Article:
Every year John Ribalkin and his wife Aurore Viau in North Vancouver gets into the festive spirit of the holidays by adorning their home with more than 100,000 Christmas lights.
The lights delight passersby every year and it’s all in the name of a good cause.
We caught up with their son Ethan Ribalkin to get the inside scoop on the lights, why they do it, just how many lights there are, and other fun facts.
My parents, John Ribalkin and Aurore Viau, start unpacking the different displays in September and begin putting them back together. They then test all the lights, each deer, every motor, all the Santas and elves, and repair those that did not survive storage over the winter.
Come mid-October, myself, my sisters, and brother-in-laws basically move back home every weekend to begin assisting and start to put things outside. This includes renting a massive boom to get things up on the roof, testing power and doing our best to arrange the display in a way without overloading one breaker. It can be very frustrating at times and more work than I think people realize.
It’s all worth it in the end when we see families, especially children, running up and down the driveway excited to see “Santa’s House” as many of them have come to call it.
My parents also have five grandchildren, so they also keep us very motivated. I am a very blessed uncle to have five nieces and nephews that I cherish, and one of my favourite things to do is hold one of their hands and walk them up around the display.
We are also touched by drive-by visits from retirement homes, including one I teach ukulele at as part of Music Therapy and Children’s Hospital. My father, John, has estimated that he is personally about 350 hours in for this year’s display, same as my mom. It’s unbelievable how much work they put into doing this and they deserve a ton of credit. For myself, I am six weekends.
To get the star 86 feet in the air, we hired an arborist a few years ago. No nails are used and it is set up on a pulley system. The star is seven metres across in size, and we’ve been told it can be seen from Coal Harbour and from some bridges. It takes the coordination of a minimum of five people to set that bad boy up – four of us to pull it up, as it is very heavy, then two people on the street to let us know if it is level.
Our lights are put up by 95% family only. We have had the occasional friend volunteer their time for a couple hours here and there. This year, we hired a professional electrician to get us 40 amps of more power. Their service was spectacular from Vancity Electric and their own, Cory Byron.
It’s common knowledge that my old man lost his mind a few years ago. He used to “secretly” – but not so secretly – go Boxing Day shopping each year to buy more stuff. Every single year we add more and more, but the more we had, the more work and the harder it is to manage the power needs of the display. Your readers should know that my folks have talked about this being one of the last years.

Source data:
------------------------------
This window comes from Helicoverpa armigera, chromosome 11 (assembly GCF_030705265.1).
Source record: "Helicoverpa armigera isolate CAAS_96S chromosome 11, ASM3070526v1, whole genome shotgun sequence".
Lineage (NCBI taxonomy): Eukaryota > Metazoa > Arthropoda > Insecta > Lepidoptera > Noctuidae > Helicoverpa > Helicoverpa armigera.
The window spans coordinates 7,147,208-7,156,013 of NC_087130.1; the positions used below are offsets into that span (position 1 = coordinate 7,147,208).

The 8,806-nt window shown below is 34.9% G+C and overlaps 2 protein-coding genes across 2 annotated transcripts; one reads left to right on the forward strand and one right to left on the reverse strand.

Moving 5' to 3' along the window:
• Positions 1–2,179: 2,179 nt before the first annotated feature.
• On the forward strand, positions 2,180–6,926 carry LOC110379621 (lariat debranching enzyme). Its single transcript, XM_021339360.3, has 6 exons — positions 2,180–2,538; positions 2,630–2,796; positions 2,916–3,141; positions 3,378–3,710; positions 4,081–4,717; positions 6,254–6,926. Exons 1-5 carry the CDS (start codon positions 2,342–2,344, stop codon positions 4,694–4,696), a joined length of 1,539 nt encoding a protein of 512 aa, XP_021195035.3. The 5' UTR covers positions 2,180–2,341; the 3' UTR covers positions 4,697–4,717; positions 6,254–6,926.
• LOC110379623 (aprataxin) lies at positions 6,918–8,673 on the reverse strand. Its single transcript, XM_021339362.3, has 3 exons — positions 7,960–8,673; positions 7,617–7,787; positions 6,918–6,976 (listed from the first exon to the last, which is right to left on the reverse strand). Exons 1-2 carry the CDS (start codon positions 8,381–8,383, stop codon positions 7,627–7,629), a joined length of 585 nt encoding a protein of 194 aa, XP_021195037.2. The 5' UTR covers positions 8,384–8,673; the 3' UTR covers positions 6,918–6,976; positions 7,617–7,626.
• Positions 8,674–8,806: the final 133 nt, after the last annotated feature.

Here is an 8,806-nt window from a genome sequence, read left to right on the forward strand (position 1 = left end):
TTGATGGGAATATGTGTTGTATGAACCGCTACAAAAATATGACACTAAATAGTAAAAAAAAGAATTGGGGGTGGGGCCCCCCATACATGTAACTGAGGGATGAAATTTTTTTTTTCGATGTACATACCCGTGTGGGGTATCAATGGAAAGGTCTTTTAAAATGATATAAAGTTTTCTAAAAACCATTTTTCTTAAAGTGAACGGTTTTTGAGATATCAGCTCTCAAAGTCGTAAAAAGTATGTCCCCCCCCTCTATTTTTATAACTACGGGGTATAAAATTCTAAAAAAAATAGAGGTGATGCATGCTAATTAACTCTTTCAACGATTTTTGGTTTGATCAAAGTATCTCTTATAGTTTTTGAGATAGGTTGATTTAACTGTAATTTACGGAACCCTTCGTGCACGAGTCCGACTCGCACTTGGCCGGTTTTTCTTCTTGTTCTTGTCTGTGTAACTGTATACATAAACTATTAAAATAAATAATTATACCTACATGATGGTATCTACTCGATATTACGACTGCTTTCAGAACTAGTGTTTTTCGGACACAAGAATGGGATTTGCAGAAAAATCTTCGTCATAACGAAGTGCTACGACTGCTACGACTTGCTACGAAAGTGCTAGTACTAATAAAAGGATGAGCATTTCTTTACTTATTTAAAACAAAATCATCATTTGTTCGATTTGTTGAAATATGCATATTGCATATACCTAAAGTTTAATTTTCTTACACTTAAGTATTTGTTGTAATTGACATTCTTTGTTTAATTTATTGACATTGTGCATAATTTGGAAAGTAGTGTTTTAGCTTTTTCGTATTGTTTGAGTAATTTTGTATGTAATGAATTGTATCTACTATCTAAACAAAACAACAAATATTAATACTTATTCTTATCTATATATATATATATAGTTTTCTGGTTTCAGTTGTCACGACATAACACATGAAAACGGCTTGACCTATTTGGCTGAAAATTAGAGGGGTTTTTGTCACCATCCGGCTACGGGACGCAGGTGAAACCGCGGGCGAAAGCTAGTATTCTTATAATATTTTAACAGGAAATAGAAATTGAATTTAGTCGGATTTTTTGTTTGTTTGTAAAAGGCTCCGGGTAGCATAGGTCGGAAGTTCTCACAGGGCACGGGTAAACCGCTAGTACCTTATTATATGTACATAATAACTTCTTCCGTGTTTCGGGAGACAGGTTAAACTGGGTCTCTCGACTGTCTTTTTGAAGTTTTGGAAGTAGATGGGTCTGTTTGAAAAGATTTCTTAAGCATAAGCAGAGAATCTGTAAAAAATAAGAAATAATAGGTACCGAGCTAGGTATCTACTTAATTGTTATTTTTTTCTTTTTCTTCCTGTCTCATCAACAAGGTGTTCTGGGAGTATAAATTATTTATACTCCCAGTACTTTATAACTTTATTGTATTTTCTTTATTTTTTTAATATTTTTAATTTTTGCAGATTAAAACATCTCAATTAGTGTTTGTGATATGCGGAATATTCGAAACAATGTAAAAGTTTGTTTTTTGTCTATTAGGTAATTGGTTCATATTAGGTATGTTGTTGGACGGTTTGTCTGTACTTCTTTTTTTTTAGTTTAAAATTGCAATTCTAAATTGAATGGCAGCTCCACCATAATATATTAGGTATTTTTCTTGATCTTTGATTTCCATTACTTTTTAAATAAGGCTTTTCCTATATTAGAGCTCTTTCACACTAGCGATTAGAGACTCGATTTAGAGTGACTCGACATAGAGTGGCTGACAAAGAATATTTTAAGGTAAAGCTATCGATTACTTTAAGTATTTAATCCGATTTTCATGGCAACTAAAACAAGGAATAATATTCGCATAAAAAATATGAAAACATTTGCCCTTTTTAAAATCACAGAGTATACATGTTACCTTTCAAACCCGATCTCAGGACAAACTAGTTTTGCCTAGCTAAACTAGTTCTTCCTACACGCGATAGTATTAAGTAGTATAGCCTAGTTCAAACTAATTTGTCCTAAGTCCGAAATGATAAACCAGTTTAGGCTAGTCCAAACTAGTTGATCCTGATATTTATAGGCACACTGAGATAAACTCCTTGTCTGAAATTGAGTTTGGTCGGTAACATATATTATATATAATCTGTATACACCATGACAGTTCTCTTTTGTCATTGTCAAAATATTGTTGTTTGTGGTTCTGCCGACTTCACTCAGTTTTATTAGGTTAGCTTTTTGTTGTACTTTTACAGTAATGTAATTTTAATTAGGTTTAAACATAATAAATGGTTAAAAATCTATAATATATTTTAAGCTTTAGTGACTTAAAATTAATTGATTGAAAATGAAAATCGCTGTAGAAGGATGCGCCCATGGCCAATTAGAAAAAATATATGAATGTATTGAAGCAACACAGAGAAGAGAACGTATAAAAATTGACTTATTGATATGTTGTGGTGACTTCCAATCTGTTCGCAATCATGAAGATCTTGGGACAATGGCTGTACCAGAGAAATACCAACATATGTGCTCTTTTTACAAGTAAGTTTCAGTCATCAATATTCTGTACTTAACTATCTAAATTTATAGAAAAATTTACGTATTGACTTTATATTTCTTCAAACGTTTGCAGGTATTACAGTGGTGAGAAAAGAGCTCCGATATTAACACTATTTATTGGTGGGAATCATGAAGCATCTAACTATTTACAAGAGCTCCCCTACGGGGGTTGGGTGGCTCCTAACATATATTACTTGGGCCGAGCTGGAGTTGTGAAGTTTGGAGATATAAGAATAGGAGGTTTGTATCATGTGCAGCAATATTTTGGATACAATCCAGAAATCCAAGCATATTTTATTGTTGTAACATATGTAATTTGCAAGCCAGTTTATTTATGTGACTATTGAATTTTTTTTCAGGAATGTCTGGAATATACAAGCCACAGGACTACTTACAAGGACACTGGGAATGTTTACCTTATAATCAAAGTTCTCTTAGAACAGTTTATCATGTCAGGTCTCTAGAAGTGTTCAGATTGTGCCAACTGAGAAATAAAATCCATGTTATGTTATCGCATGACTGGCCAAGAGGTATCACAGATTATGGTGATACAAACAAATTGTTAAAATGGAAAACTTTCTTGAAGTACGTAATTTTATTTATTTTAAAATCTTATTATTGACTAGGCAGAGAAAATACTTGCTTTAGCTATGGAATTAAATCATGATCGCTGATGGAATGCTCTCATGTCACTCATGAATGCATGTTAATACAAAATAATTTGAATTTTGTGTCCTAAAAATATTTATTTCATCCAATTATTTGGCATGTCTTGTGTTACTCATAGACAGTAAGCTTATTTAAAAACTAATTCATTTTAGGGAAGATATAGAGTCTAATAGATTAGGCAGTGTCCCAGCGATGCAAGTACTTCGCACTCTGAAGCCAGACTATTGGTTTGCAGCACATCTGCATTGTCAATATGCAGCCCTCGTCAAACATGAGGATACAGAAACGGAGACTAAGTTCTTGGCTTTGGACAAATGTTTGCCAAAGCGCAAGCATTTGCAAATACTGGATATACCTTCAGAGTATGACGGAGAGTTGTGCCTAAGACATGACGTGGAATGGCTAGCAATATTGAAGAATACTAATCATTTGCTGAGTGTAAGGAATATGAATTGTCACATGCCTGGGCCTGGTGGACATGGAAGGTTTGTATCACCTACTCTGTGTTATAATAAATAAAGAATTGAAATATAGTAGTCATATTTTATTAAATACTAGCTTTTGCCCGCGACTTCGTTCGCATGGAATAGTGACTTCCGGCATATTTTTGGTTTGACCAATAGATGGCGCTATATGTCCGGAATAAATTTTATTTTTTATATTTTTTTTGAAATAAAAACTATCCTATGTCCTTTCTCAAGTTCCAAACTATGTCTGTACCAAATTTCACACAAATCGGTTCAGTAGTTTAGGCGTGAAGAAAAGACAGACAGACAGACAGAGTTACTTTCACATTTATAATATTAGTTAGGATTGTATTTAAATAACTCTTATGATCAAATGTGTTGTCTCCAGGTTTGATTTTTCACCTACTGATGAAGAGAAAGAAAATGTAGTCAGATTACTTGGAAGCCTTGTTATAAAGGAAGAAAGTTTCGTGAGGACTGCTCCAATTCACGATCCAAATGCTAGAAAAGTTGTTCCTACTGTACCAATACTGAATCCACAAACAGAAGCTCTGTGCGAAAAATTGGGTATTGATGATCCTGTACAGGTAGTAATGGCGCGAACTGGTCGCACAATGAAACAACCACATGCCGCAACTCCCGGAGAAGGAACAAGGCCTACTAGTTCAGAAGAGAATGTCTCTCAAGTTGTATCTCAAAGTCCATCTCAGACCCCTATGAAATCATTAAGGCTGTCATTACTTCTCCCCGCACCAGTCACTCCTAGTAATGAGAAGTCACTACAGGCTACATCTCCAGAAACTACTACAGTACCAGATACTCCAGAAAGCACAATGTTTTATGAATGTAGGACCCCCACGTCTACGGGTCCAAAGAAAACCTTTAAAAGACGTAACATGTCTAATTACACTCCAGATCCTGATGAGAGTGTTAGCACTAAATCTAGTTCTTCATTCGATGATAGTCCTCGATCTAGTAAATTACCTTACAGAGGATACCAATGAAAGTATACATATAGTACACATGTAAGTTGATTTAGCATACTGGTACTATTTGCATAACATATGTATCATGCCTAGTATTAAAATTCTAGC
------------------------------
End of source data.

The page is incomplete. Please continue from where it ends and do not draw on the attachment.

My parents are not too certain how much all the decorations have cost over the years, but mom’s response was – “Oh my God,” followed by laughter, before adding, “I have no idea.”
“This year alone, we have added $5,000 worth of expenses,” John said. “We don’t really keep a running total, but would estimate a few grand each year to keep it running.”
My folks are on equal billing with BC Hydro. This means, whatever their annual electrical bill total was for 2014, their 2015 will be that total cost divided by 12 months as an estimate. In other words, they pay the same each month so they do not know exactly how much this one month costs. We have contacted BC Hydro to see if they would sponsor us since it is for charity, but they have not responded.
I was raised in a family that has always taught me the importance of volunteer work, helping others and being a positive member of a community. I suppose we do this with that belief in our minds. We began doing this years ago just because we love seeing how happy the display makes people. Once we realized how popular it was becoming, we knew we had an opportunity to support a charity.
This is now our fifth year of fundraising. We have chosen two charities and collect both food and money donations. Our charities are the Harvest Project, which helps people in need in North Vancouver. I think their slogan summarizes their work well, which is “Extending a hand up, not a hand out.”
My father John is also a Shriner. Half the money goes to Shriners Care for Kids, which gives access to pediatric care to children. To give an example, let’s say a little boy was fighting leukemia and the best treatment was in San Francisco, not here in Canada – Shiners Care for Kids would pay for that child’s medical bills and transportation costs.
Last year, the display raised $9,196.58 and 108 bags of groceries. The year prior, we raised $10,018.03 and 158 bags of groceries. Let’s hope this year we raise even more. We do not keep one penny and all costs are covered by our family and business.
In the end, I suppose, beyond these great charities, the family tradition, the Boxing Day additions and giving back to the community, the main reason we do it is quite simple – to make people happy.
Address: 4967 Chalet Place, North Vancouver
What to bring: Warm clothes and a donation